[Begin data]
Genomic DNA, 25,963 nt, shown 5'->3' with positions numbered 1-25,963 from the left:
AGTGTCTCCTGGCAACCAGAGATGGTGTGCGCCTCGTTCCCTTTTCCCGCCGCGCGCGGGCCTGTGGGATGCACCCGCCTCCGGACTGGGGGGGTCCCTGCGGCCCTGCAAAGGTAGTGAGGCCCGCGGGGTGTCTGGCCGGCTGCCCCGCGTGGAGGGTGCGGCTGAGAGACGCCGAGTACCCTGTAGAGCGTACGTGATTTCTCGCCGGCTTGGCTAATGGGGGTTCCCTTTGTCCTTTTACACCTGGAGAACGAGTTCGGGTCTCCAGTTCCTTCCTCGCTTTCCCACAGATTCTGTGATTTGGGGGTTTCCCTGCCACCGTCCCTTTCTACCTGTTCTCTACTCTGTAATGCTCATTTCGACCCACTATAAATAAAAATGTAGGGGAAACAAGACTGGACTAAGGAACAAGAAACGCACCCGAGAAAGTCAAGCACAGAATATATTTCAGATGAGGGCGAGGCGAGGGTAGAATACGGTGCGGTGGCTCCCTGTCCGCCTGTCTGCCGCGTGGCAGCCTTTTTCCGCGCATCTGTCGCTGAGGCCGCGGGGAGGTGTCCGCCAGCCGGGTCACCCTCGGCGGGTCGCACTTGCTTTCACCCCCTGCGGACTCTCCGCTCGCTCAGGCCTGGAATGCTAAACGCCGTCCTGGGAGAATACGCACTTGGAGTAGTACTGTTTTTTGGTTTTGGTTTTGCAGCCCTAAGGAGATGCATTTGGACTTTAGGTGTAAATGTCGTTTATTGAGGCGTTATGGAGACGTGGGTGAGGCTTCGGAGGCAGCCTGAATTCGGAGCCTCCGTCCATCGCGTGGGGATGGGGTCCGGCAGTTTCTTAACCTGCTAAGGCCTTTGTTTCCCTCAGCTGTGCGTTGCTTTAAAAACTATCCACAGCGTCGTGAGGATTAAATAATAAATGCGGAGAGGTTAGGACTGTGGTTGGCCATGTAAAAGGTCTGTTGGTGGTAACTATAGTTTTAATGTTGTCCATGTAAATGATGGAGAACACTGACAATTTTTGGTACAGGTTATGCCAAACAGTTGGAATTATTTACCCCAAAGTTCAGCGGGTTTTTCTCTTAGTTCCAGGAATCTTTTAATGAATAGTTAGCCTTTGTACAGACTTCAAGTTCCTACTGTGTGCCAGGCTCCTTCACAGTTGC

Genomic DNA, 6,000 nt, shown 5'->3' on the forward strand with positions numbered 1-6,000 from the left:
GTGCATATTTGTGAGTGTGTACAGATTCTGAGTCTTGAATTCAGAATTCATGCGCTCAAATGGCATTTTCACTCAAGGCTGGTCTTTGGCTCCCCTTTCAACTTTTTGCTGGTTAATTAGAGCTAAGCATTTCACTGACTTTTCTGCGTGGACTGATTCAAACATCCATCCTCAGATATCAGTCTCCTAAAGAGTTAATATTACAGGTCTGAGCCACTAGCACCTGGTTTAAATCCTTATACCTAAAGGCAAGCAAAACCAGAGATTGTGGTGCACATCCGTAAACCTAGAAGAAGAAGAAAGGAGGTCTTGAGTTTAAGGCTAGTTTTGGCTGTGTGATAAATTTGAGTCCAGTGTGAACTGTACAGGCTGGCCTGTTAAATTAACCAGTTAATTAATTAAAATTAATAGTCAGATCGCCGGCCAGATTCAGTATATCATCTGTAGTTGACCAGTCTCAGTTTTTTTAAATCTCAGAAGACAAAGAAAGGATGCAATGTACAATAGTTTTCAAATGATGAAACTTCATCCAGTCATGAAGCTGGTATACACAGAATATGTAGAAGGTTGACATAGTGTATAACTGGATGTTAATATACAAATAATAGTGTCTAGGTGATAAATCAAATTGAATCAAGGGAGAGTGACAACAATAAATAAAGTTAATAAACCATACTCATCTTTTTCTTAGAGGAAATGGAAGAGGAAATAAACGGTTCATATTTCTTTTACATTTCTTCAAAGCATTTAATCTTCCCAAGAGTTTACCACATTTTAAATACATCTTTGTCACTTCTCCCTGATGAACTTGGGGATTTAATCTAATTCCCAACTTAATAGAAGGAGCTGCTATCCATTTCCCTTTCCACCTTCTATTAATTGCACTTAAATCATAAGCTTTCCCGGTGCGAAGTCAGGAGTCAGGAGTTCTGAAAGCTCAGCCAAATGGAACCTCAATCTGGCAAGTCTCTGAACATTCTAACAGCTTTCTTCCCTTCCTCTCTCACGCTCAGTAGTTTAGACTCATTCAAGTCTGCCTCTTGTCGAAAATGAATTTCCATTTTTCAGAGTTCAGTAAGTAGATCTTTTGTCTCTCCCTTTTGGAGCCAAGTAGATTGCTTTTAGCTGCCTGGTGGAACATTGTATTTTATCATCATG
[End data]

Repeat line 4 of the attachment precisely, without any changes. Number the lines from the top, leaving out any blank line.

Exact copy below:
GTGCATATTTGTGAGTGTGTACAGATTCTGAGTCTTGAATTCAGAATTCATGCGCTCAAATGGCATTTTCACTCAAGGCTGGTCTTTGGCTCCCCTTTCAACTTTTTGCTGGTTAATTAGAGCTAAGCATTTCACTGACTTTTCTGCGTGGACTGATTCAAACATCCATCCTCAGATATCAGTCTCCTAAAGAGTTAATATTACAGGTCTGAGCCACTAGCACCTGGTTTAAATCCTTATACCTAAAGGCAAGCAAAACCAGAGATTGTGGTGCACATCCGTAAACCTAGAAGAAGAAGAAAGGAGGTCTTGAGTTTAAGGCTAGTTTTGGCTGTGTGATAAATTTGAGTCCAGTGTGAACTGTACAGGCTGGCCTGTTAAATTAACCAGTTAATTAATTAAAATTAATAGTCAGATCGCCGGCCAGATTCAGTATATCATCTGTAGTTGACCAGTCTCAGTTTTTTTAAATCTCAGAAGACAAAGAAAGGATGCAATGTACAATAGTTTTCAAATGATGAAACTTCATCCAGTCATGAAGCTGGTATACACAGAATATGTAGAAGGTTGACATAGTGTATAACTGGATGTTAATATACAAATAATAGTGTCTAGGTGATAAATCAAATTGAATCAAGGGAGAGTGACAACAATAAATAAAGTTAATAAACCATACTCATCTTTTTCTTAGAGGAAATGGAAGAGGAAATAAACGGTTCATATTTCTTTTACATTTCTTCAAAGCATTTAATCTTCCCAAGAGTTTACCACATTTTAAATACATCTTTGTCACTTCTCCCTGATGAACTTGGGGATTTAATCTAATTCCCAACTTAATAGAAGGAGCTGCTATCCATTTCCCTTTCCACCTTCTATTAATTGCACTTAAATCATAAGCTTTCCCGGTGCGAAGTCAGGAGTCAGGAGTTCTGAAAGCTCAGCCAAATGGAACCTCAATCTGGCAAGTCTCTGAACATTCTAACAGCTTTCTTCCCTTCCTCTCTCACGCTCAGTAGTTTAGACTCATTCAAGTCTGCCTCTTGTCGAAAATGAATTTCCATTTTTCAGAGTTCAGTAAGTAGATCTTTTGTCTCTCCCTTTTGGAGCCAAGTAGATTGCTTTTAGCTGCCTGGTGGAACATTGTATTTTATCATCATG